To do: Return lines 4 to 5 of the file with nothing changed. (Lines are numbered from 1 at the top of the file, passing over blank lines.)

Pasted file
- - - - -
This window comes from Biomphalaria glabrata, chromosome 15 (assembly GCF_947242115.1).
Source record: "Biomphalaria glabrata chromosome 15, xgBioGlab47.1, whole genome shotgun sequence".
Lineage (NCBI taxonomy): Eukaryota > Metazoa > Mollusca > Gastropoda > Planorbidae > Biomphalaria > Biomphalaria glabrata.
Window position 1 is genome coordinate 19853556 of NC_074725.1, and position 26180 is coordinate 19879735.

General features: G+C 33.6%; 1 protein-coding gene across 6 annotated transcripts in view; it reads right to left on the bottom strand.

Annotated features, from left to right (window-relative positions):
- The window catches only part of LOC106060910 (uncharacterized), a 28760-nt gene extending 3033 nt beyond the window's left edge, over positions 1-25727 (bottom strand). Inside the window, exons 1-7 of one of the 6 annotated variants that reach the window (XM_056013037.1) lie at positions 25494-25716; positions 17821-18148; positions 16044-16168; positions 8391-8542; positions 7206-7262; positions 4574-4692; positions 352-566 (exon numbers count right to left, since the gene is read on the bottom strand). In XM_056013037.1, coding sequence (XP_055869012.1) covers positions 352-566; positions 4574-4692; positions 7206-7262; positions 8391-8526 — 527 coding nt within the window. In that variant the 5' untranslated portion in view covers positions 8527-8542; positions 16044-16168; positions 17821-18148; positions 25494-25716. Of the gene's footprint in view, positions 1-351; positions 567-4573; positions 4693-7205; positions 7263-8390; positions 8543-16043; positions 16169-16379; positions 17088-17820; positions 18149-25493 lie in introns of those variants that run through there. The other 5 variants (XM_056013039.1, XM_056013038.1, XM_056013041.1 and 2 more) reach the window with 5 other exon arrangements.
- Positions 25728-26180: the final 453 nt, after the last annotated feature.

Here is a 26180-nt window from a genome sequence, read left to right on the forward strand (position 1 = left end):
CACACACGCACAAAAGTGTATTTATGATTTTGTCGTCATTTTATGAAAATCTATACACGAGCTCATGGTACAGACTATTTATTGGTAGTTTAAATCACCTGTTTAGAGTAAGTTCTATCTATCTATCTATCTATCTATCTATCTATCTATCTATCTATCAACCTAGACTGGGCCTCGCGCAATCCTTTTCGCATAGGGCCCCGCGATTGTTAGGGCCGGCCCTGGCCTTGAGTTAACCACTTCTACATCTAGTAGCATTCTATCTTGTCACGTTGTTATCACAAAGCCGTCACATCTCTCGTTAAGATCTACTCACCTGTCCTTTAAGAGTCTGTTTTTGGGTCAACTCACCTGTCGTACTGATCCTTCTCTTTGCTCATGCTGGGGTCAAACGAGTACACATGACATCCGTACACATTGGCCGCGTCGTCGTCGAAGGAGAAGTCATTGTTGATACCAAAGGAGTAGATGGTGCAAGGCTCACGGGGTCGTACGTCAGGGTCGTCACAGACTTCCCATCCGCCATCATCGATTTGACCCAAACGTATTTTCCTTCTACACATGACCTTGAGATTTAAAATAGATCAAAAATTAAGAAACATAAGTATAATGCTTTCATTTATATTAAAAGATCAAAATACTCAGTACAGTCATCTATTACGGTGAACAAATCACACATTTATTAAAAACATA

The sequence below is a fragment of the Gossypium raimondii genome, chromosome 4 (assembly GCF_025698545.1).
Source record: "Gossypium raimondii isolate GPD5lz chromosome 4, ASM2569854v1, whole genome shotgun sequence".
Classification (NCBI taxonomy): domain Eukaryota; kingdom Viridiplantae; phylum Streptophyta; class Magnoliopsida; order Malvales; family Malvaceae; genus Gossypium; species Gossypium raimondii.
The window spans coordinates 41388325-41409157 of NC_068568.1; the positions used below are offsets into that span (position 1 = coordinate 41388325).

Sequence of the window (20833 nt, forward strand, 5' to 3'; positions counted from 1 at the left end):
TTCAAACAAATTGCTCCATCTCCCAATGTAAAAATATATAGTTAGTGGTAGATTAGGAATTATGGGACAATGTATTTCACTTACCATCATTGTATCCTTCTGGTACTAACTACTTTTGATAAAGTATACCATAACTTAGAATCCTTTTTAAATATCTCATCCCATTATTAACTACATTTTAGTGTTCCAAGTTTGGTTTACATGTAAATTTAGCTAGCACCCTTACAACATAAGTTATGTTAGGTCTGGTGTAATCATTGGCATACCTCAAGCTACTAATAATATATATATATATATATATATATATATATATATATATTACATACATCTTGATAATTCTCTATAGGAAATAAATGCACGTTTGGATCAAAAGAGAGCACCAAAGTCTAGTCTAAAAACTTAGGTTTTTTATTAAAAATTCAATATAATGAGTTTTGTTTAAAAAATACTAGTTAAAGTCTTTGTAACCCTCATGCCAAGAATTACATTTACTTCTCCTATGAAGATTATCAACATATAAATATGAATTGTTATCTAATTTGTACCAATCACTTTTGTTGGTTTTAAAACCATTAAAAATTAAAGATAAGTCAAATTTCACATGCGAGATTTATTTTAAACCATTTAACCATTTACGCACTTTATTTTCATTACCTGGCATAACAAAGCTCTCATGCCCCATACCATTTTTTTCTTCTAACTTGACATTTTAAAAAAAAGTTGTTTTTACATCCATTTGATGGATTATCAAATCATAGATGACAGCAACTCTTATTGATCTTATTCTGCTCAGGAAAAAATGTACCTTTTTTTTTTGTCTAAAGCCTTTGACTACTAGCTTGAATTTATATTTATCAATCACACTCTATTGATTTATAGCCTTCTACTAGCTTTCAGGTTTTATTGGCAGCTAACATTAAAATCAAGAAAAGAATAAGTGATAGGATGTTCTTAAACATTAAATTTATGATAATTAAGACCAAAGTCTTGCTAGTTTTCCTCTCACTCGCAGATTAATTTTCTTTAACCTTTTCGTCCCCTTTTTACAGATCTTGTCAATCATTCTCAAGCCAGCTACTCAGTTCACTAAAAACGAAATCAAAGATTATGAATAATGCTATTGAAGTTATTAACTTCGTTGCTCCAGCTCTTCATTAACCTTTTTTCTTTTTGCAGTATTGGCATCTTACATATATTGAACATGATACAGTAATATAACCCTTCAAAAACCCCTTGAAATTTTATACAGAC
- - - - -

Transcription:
Window position 1 is genome coordinate 19853556 of NC_074725.1, and position 26180 is coordinate 19879735.

General features: G+C 33.6%; 1 protein-coding gene across 6 annotated transcripts in view; it reads right to left on the bottom strand.